Granted, I haven't been at this as long as you all have, but we tried family therapy with-difficult child was 6 and for the first 3 sessions we basically watched difficult child play cards with the therapist (they were making friends) and the last 2 sessions, when husband and I came alone, he told us we needed to do a sticker chart and take difficult child on lots of walks.
    *Sigh*
    We are game for another round but we'll be looking a little harder for someone who deals with-families with-a kid like ours.
    A
     
  6. klmno

    klmno Active Member

    Oh I understand so much I probably could have written this post! One thing they can try is the behavior contract, but honestly, that is useless with my son and I hear it's not so effective with many difficult child's. If your psychiatrist is with a public agency he might be recommending it because of the efforts you are making to get more intense help. I say that because in our state at least, you have to "prove" that outpatient therapy has not been effective before getting inhome therapy (usually a behavior contract), then they look at a Residential Treatment Center (RTC) placement. But that's just here- it might not be the case where you are.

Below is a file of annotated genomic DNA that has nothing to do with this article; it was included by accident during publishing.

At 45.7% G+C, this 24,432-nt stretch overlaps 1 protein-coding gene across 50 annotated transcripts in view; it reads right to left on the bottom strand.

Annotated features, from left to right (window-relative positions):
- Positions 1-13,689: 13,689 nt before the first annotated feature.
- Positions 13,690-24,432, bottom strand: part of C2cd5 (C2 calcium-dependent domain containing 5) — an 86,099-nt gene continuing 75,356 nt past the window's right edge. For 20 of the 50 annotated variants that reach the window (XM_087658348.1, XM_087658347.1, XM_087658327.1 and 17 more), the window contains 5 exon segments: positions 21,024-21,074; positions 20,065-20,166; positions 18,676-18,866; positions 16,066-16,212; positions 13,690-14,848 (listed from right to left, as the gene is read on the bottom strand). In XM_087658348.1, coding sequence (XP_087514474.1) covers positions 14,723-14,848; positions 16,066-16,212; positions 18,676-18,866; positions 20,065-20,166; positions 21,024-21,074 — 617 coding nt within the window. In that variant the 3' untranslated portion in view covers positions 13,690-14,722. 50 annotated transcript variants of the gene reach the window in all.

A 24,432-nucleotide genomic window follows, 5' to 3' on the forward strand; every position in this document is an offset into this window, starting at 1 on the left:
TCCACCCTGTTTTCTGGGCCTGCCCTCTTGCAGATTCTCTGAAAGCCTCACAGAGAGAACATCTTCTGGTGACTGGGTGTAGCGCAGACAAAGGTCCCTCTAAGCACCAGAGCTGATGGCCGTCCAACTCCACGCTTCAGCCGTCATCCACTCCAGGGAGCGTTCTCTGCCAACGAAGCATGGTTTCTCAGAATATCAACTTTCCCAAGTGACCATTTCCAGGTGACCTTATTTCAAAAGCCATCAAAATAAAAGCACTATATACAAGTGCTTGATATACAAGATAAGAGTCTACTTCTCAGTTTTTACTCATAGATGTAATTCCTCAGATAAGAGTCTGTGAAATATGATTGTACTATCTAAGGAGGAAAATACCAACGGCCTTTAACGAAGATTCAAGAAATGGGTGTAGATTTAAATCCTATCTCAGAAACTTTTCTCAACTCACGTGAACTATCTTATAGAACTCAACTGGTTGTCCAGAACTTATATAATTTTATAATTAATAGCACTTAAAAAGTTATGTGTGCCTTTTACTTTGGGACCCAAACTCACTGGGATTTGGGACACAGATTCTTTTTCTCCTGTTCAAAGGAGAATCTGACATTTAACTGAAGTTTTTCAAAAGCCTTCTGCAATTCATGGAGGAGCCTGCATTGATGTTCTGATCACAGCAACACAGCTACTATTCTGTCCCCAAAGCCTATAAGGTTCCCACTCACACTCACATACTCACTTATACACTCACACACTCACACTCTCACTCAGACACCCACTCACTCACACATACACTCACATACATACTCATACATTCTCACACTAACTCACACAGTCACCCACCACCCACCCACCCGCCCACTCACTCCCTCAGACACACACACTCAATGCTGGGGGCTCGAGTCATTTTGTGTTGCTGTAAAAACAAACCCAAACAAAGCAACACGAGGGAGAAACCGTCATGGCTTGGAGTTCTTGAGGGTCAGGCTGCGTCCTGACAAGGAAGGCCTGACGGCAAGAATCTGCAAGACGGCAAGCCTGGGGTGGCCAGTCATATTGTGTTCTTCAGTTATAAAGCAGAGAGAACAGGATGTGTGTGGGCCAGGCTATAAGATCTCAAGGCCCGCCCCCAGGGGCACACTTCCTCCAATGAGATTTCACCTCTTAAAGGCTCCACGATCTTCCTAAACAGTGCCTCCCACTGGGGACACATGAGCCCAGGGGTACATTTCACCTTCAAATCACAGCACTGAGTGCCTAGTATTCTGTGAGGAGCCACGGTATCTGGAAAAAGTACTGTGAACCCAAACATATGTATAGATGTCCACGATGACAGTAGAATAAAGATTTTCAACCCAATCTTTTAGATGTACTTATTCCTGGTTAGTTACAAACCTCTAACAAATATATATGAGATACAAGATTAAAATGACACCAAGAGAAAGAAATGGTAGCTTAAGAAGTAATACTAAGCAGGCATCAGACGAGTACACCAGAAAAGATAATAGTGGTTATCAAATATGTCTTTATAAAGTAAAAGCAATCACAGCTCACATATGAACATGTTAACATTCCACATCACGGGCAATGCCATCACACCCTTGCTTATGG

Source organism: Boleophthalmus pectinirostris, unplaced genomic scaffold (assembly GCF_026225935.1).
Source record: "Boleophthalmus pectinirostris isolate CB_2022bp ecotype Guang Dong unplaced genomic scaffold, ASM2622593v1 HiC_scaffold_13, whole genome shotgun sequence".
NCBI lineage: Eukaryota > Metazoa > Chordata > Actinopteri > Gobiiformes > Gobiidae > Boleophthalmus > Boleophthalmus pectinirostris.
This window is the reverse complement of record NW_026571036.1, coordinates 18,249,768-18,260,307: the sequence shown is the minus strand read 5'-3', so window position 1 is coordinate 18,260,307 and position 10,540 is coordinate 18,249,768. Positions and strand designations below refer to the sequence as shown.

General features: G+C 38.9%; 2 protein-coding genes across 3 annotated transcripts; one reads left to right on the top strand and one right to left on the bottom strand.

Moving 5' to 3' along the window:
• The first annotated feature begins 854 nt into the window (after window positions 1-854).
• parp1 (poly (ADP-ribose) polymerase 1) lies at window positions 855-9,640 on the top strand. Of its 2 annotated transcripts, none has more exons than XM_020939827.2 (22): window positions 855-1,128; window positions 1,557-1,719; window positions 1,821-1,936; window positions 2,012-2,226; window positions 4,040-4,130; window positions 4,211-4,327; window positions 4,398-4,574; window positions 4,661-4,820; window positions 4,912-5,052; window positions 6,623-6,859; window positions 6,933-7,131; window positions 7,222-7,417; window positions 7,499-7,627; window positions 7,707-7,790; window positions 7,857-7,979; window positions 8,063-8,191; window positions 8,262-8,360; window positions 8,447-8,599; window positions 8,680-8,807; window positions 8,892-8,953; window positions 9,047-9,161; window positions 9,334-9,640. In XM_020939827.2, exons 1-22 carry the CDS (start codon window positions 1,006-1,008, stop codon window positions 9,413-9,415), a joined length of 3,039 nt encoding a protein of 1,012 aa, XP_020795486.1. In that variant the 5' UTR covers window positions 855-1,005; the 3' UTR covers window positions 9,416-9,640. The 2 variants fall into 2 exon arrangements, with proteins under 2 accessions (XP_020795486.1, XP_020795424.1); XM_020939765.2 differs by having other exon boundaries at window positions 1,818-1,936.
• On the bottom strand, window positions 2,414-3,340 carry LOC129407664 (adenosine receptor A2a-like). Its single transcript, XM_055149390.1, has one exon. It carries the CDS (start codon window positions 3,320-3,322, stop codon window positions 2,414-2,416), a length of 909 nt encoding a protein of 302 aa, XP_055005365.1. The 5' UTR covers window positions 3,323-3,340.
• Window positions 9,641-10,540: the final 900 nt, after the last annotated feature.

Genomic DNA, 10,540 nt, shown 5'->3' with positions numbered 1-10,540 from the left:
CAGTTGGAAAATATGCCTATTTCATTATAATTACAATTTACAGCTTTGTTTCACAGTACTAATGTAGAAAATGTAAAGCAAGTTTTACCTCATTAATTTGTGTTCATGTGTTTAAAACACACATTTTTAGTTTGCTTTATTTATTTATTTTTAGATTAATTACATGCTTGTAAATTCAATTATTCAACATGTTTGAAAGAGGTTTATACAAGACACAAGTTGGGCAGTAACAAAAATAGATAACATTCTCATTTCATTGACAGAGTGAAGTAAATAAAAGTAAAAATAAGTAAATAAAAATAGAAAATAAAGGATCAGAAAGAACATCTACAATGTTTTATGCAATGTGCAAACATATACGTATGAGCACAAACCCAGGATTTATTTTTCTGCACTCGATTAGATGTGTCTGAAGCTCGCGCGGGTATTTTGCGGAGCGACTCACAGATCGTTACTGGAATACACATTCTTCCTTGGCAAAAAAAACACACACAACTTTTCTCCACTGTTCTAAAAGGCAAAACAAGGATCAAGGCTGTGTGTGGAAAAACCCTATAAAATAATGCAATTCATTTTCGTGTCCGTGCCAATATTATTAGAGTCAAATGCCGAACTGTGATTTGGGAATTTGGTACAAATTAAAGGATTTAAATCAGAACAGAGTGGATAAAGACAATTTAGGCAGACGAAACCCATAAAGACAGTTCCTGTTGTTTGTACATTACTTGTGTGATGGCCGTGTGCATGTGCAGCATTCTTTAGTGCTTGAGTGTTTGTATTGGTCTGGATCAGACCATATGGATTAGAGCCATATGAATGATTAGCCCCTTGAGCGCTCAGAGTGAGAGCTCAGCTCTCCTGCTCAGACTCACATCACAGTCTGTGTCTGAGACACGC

As far as any therapy, in my humble opinion it all boils down to how good the therapist is, if they "get" the type of issues you/your family is having, and if you have a good rapport with them. It took several tries to find that when I was looking for myself as a young adult. I have tried all over this town with difficult child and still have never found a good fit- either for him individually or for family therapy. They had good ones in his psychiatric hospital but he couldn't stay in there long. And I got a little validation on this opinion when I had his MDE done and the lead person- a specialized psychiatrist- said the problem is not that complicated but the problem will be finding a therapist who can and will do it with a child this age and who can be effective. I never knew how "right" that would turn out to be.